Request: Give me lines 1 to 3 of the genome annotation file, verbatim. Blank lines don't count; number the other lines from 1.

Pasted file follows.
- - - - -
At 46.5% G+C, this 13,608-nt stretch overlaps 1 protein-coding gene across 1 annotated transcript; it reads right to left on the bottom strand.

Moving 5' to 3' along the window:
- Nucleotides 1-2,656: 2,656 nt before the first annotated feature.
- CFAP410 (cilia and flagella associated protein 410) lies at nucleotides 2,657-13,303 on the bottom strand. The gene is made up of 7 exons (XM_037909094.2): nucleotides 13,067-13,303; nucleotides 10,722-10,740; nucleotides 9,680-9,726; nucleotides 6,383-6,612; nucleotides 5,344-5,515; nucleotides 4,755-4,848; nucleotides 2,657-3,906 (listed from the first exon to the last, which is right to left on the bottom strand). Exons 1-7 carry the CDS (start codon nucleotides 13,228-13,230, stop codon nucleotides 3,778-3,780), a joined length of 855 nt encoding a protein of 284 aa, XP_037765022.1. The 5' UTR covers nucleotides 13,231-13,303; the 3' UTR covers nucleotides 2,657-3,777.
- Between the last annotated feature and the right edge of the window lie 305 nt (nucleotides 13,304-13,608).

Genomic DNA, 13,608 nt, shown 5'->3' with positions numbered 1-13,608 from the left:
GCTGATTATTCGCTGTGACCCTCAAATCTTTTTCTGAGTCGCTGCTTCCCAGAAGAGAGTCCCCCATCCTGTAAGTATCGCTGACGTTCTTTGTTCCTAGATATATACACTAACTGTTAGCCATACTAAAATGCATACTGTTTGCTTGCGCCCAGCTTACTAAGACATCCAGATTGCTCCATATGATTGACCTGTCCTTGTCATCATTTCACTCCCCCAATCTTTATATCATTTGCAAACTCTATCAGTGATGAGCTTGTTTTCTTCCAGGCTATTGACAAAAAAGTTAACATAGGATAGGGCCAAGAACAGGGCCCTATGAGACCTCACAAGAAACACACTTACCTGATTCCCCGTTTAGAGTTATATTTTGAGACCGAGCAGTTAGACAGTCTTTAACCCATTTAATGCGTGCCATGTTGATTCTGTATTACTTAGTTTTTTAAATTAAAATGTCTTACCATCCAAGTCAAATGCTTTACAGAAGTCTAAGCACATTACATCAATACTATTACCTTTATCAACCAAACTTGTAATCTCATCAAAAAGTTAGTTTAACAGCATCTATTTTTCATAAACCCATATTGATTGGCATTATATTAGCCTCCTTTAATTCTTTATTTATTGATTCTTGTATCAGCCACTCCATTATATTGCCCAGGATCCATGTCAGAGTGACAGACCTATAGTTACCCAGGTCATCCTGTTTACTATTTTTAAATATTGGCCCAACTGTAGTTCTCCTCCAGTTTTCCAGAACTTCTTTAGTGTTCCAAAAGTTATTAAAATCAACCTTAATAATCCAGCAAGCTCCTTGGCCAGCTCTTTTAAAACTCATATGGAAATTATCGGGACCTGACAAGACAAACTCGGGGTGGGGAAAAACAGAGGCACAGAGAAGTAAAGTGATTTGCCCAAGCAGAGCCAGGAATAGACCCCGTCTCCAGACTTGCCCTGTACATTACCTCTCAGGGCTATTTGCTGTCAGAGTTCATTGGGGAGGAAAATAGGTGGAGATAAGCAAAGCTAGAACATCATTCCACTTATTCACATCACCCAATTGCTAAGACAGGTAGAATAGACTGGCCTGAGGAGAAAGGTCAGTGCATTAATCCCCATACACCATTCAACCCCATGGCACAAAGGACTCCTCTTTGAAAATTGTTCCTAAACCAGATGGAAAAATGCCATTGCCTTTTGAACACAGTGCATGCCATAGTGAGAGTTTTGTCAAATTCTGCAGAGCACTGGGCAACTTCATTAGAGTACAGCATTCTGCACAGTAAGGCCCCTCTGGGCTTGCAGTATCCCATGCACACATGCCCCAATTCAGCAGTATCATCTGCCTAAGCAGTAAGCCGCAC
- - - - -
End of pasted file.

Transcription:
At 46.5% G+C, this 13,608-nt stretch overlaps 1 protein-coding gene across 1 annotated transcript; it reads right to left on the bottom strand.

Moving 5' to 3' along the window:
- Nucleotides 1-2,656: 2,656 nt before the first annotated feature.